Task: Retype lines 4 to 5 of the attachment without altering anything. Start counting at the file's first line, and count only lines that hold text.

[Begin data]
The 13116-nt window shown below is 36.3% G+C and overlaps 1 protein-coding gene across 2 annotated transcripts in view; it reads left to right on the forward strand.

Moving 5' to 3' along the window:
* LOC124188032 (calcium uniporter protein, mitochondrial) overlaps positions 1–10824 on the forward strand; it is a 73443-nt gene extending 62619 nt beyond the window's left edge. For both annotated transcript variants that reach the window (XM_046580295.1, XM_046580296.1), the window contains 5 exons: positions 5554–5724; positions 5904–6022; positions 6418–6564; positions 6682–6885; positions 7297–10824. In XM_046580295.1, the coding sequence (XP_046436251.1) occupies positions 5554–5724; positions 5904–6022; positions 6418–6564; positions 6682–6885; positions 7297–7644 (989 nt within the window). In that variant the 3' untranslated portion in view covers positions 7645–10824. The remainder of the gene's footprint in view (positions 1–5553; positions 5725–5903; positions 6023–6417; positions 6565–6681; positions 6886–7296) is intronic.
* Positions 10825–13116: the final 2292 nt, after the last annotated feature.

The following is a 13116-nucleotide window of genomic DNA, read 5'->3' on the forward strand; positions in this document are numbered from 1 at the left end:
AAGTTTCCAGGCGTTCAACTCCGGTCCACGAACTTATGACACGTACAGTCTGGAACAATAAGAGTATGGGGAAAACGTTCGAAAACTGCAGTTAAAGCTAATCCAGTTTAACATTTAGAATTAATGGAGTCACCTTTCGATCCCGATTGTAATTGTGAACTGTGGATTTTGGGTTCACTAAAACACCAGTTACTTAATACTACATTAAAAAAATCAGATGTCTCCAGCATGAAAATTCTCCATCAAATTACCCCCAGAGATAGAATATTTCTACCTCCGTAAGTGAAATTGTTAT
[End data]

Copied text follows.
* Positions 10825–13116: the final 2292 nt, after the last annotated feature.

The following is a 13116-nucleotide window of genomic DNA, read 5'->3' on the forward strand; positions in this document are numbered from 1 at the left end: